2023 Rugby World Cup: Jousting almost over for host bidders

Following weeks of briefings, counter-briefings and bad blood, we will learn Wednesday which bid has won the right to host the 2023 Rugby World Cup. Sportsfile/Corbis via Getty Images

Unfounded, inaccurate, flawed, misguided, narrow and unreasonable. World Rugby billed its independent report into who should host the 2023 Rugby World Cup as transparent, objective, professional and robust but it provoked a series of different adjectives from France and Ireland after South Africa went from outsiders to favourites having secured its recommendation.

But is Wednesday's vote a fait accompli? Not if Ireland and France have anything to do with it. All three bids knew it was coming, they agreed to the transparent nature of the process, but French and Irish noses have been put firmly out of joint. Since its publication on Oct. 31 there has been a mad scrambling of briefing and counter-brief, clarifications, demands for alterations and views aired in a public manner seldom seen these days.

With the World Rugby council having 39 votes at their collective disposal, 20 marks the winning post for the three prospective hosts. South Africa already have three of the magic figure needed after New Zealand publicly backed their bid. That leaves 36 to scrap over. A draw, or a collective abstention and it will be Bill Beaumont's call for which country triumphs.

The 2023 pantomime will not conclude with such a grand finale; you will not have the close up of Beaumont's eyes flickering between three golden envelopes as the delegations wait in sweaty anticipation for him to crown one the winner. But for a moment, imagine, that for all this tit-for-tat, the millions of euro and rand spent on forming bids, it came down to one man's call.

Although it will not come to that, given the war of words that has broken out since the report was published, it would be a fittingly absurd conclusion to an ugly couple of weeks.

But hold on to your hats, there could yet be suspense Wednesday. There is a chance it will go to a second round of voting, with the lowest-supported bid dropping out. In a game of few certainties, by mid-afternoon the madly-written letters will be thrown into a drawer of missed opportunity with one candidate left smiling, and embracing before, inevitably, re-affirming their commitment to deliver a financially watertight and lucrative tournament.

That is what it essentially comes down to. And there is no need to be apologetic for this. The report picked South Africa's bid fundamentally due to its ready-made stadia and big-tournament experience, with a number of financial guarantees to back it up. Boxes ticked and stability near-guaranteed as the build up to Japan 2019 continues to be punctuated with problems.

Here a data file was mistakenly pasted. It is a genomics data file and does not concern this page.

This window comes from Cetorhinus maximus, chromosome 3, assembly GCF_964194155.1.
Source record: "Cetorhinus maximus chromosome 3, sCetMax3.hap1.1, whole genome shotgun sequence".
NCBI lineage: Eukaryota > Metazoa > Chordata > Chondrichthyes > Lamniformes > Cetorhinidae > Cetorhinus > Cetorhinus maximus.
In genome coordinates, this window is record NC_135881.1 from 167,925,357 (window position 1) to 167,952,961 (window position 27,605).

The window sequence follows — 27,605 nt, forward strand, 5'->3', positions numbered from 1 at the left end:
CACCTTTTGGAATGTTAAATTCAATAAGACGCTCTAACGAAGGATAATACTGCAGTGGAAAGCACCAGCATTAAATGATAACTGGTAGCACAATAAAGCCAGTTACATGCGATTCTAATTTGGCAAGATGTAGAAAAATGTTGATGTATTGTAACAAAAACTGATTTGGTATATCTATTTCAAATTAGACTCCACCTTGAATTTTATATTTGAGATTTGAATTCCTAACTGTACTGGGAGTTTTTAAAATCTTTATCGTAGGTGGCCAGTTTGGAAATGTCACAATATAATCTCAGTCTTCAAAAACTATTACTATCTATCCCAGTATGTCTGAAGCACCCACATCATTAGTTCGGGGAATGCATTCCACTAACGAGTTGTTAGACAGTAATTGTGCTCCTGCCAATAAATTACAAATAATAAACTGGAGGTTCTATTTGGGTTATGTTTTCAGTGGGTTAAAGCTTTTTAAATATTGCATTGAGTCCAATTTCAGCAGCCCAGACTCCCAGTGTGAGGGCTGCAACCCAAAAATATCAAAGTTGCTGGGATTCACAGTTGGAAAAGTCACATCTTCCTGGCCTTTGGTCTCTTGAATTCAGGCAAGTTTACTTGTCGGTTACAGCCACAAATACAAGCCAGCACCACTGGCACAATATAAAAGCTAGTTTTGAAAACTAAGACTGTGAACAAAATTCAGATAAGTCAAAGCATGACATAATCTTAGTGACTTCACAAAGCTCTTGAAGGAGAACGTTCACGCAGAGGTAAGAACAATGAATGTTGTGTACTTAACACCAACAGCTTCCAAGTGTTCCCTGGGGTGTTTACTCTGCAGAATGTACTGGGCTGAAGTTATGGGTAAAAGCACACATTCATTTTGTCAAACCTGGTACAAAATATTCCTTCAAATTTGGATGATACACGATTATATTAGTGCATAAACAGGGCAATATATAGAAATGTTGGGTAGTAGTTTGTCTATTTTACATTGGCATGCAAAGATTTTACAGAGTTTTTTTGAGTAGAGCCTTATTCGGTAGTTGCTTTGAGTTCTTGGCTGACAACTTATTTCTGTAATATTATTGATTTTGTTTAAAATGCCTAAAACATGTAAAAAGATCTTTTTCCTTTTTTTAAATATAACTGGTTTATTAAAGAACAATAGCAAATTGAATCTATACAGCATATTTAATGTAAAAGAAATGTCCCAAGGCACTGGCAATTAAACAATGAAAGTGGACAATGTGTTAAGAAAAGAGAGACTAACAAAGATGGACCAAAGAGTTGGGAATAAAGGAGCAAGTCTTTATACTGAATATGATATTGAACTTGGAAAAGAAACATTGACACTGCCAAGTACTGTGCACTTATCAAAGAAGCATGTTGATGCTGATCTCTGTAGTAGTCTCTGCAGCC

But was the report correct? France and Ireland certainly think there is room for criticism and scrutiny. And they went public.

It started off with Bernard Laporte, the FFR president, labelling it "misguided" and "flawed". Then he called it "laughable", referring to the section of the report on France's anti-doping laws. There's more. It was "nonsense", full of "blatant errors". A succinct summary of Laporte's take is he felt it was "incompetent". He had bulldozed down the fence, rather than perched on it.

"The match has not begun yet," was Laporte's message to South Africa and Ireland. Preceding this was Dick Spring, the chairman of Ireland's bid, sending a letter to World Rugby's council members and unions in which he, reportedly, said the independent review's outlook was "narrow, operational and theoretical".

He even turned to Albert Einstein, using his quote: "Not everything that can be counted counts, and not everything that counts can be counted".

The French Rugby Federation (FFR) delivered a 50-page report to World Rugby with its issues and Philip Browne, the Irish Rugby Union's CEO, sent a letter, which has been seen by ESPN, with nine questions for Brett Gosper to answer. It also emphasised the report should only be used as a guide for those voting, rather than a steer towards South Africa, and said Ireland's bid had "suffered unreasonably, relative to the scoring for other bidders".

In short, there are a lot of unhappy folk. But this has been a process all three signed up to. There is always that fine balance between risk and reward with such an agreement -- only one country was going to be pleased with the report and even South Africa, privately, will have their own queries and qualms around some of the conclusions.

It remains to be seen how the council interpret the last couple of weeks. Do they take heed of the problems France and Ireland have raised and factor their clarifications in? Do they take the report at face value, having agreed to the process, and back South Africa off the back of it? Or do they just look at the figures, and guaranteed income generated from the world's second biggest tournament?

On Wednesday, after bluff, counter-bluff, tit-for-tat messaging and negotiation, we will find out who will host the 2023 Rugby World Cup. There is only one certainty: it will either be France, South Africa or Ireland. But you cannot help but feel there may be one or two more twists in this bizarre episode.